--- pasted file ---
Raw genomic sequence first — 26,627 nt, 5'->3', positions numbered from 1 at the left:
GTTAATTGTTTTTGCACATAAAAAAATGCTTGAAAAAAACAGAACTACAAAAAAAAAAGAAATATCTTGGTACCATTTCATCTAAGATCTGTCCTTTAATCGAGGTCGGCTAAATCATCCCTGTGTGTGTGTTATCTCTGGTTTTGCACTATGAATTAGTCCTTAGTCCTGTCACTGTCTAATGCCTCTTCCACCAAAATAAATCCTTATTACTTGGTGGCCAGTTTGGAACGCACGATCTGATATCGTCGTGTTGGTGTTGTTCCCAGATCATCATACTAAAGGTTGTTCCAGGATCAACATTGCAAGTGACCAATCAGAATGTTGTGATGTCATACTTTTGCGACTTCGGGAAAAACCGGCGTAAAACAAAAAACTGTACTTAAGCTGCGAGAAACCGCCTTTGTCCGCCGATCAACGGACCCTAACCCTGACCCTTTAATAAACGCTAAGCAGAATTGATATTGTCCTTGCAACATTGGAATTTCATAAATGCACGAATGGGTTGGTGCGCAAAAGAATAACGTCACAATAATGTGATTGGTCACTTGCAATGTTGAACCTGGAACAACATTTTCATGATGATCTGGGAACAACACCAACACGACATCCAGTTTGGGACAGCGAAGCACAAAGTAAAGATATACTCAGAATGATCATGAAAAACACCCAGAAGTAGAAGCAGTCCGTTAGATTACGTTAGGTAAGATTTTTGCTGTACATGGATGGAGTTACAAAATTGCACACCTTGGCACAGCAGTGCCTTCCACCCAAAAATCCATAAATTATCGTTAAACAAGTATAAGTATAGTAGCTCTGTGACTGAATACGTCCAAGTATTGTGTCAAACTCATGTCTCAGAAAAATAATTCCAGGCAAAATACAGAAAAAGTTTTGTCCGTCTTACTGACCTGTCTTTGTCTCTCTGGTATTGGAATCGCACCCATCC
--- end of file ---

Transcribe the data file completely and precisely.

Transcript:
Raw genomic sequence first — 26,627 nt, 5'->3', positions numbered from 1 at the left:
GTTAATTGTTTTTGCACATAAAAAAATGCTTGAAAAAAACAGAACTACAAAAAAAAAAGAAATATCTTGGTACCATTTCATCTAAGATCTGTCCTTTAATCGAGGTCGGCTAAATCATCCCTGTGTGTGTGTTATCTCTGGTTTTGCACTATGAATTAGTCCTTAGTCCTGTCACTGTCTAATGCCTCTTCCACCAAAATAAATCCTTATTACTTGGTGGCCAGTTTGGAACGCACGATCTGATATCGTCGTGTTGGTGTTGTTCCCAGATCATCATACTAAAGGTTGTTCCAGGATCAACATTGCAAGTGACCAATCAGAATGTTGTGATGTCATACTTTTGCGACTTCGGGAAAAACCGGCGTAAAACAAAAAACTGTACTTAAGCTGCGAGAAACCGCCTTTGTCCGCCGATCAACGGACCCTAACCCTGACCCTTTAATAAACGCTAAGCAGAATTGATATTGTCCTTGCAACATTGGAATTTCATAAATGCACGAATGGGTTGGTGCGCAAAAGAATAACGTCACAATAATGTGATTGGTCACTTGCAATGTTGAACCTGGAACAACATTTTCATGATGATCTGGGAACAACACCAACACGACATCCAGTTTGGGACAGCGAAGCACAAAGTAAAGATATACTCAGAATGATCATGAAAAACACCCAGAAGTAGAAGCAGTCCGTTAGATTACGTTAGGTAAGATTTTTGCTGTACATGGATGGAGTTACAAAATTGCACACCTTGGCACAGCAGTGCCTTCCACCCAAAAATCCATAAATTATCGTTAAACAAGTATAAGTATAGTAGCTCTGTGACTGAATACGTCCAAGTATTGTGTCAAACTCATGTCTCAGAAAAATAATTCCAGGCAAAATACAGAAAAAGTTTTGTCCGTCTTACTGACCTGTCTTTGTCTCTCTGGTATTGGAATCGCACCCATCC